Afternoon Tea at the Fan Museum

I’m not sure I’d recommend the Fan Museum at Greenwich to non-girls. Don’t get me wrong, it’s gorgeous, frilly froth, beautifully presented in a jewel box of a building. I utterly adore it. Men I have taken there, however, have developed a strange, glazed look halfway through Room Two. Perhaps that’s why up to now…

Georgian Dining Academy

If you’re planning a trip to London in the long term, allow me to tempt you with a very quirky evening indeed; one that truly steps back in Old London time… Regular readers will know the delights ofSimpsons Tavern, the oldest chop house in London–established in 1757 and still, hidden in a warren of medieval alleyways, a secret…

Colston Bassett Stilton

The tiny English village of Colston Bassett boasts a ruined Norman church, a market cross, a picturesque country pub – and what some might call the Emperor of the kings of British cheese. Stilton is, perhaps, the most distinguished cheese of all, with its thick yellow crust, sumptuous web of blue veins, crumble-cream texture and rich, piquant…

Maids of Honour

Some say Hampton Court, some say Richmond Palace. You pays your ha’penny and you takes your choice when it comes to legends about Henry VIII’s eating habits, especially when it comes to melt-in-the-mouth pastries dainty enough for a nursery rhyme. The story goes that the king, visiting his queen du jour in her apartments at…

Tea and Tattle

The delightfully-named Arthur Probsthain opened his oriental and African bookshop in Great Russell Street exactly 110 years ago. Upstairs it’s still family business as usual. A few years ago, however, the latest generation, Tim and Chris, cleared out the bulging cellar and turned it into a tiny tearoom. It’s turned into a favourite haunt of…

Coddle up for Winter

When I was a kid, my mum used to make us ‘poached eggs’ using a frying pan-like saucepan with little shallow cups simmering over water. She’d put a dab of butter in each cup, break an egg into each then let them boil to a soft set. I grew up sincerely believing that that was what…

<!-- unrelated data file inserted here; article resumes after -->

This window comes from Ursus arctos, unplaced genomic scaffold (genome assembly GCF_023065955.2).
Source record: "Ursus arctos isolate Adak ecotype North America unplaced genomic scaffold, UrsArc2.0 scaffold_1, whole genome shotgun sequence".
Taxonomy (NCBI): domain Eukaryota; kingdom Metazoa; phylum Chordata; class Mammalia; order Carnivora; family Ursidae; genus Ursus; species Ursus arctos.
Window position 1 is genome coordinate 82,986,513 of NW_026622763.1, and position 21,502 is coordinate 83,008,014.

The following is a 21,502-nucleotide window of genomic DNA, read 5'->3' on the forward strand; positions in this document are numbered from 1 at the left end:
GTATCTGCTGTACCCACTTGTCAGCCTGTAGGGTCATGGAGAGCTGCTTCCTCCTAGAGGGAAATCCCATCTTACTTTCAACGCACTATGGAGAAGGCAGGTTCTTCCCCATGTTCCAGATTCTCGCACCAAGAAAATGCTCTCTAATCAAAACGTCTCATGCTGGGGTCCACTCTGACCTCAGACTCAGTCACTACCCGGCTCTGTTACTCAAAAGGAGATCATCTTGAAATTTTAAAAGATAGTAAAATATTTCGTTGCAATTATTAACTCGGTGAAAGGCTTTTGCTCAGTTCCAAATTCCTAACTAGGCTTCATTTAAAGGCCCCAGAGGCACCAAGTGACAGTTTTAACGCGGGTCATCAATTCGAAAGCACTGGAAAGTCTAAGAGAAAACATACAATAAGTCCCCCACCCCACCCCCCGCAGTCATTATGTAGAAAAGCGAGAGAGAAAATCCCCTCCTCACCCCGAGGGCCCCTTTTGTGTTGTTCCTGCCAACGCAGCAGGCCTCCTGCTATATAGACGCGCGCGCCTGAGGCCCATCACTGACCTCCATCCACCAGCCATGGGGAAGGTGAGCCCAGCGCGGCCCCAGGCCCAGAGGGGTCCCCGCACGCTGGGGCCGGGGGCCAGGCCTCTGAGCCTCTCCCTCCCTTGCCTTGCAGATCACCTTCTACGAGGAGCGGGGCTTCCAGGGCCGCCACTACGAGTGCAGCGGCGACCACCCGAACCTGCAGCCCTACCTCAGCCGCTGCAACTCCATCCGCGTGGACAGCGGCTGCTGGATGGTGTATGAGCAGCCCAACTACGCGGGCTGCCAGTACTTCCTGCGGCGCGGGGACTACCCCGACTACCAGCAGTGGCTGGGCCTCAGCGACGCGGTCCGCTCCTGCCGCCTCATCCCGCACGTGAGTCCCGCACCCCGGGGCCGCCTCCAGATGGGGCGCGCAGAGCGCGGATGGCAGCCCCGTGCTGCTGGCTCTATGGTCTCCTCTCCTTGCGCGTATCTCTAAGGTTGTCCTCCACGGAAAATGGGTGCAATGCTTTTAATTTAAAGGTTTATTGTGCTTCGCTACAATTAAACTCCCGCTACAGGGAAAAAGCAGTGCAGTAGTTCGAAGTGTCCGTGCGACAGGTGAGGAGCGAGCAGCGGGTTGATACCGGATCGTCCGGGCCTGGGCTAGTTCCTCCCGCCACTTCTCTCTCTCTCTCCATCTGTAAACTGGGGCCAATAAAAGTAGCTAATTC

Bordeaux Patrol

Bordeaux is misunderstood. Like an older, mysterious brother, the region so familiar to us both from holidays and supermarket shelves somehow manages to lead an unexpected ‘other life’. We tend to think of its rich, red wines, yet the region’s been producing whites for a thousand years. Bordeaux itself has a reputation for dark, enigmatic…

Chocolate for Men

Damian Allsop’s ‘water ganache’, dispensing with the traditional butter and cream.  The extraordinary exploding chocolates of Gorvett and Stone. The understated elegance of William Curley. Chubby cherubs gallivanting around Rococo’s fabled blue and white cornucopia. In the past few years, a chocolate revolution has burst onto our tastebuds, relegating the old choice – between cheap…

Skirret – the Forgotten Tudor Vegetable

“The sweetest, whitest and most pleasant of roots,” raves gentleman gardener John Worlidge, in his 1677 Systema Horticulturae Or The Art of Gardening. “Pleasant and wholesome,” agrees Culpeper’s Complete Herbal. Yet the subtle sweetness of the modest skirret, noted by Pliny as the Emperor Tiberius’s favourite and a mainstay of Tudor tables, is all but…